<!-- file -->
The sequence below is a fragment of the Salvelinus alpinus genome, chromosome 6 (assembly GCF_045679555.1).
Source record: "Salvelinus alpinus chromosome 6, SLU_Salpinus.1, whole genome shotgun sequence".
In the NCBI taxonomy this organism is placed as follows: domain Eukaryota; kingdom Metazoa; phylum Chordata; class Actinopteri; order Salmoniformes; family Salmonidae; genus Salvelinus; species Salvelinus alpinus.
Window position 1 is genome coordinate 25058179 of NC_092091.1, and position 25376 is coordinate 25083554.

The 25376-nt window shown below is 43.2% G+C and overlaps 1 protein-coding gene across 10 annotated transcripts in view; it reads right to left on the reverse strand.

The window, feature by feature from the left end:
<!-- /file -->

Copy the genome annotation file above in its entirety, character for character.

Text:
The sequence below is a fragment of the Salvelinus alpinus genome, chromosome 6 (assembly GCF_045679555.1).
Source record: "Salvelinus alpinus chromosome 6, SLU_Salpinus.1, whole genome shotgun sequence".
In the NCBI taxonomy this organism is placed as follows: domain Eukaryota; kingdom Metazoa; phylum Chordata; class Actinopteri; order Salmoniformes; family Salmonidae; genus Salvelinus; species Salvelinus alpinus.
Window position 1 is genome coordinate 25058179 of NC_092091.1, and position 25376 is coordinate 25083554.

The 25376-nt window shown below is 43.2% G+C and overlaps 1 protein-coding gene across 10 annotated transcripts in view; it reads right to left on the reverse strand.

The window, feature by feature from the left end: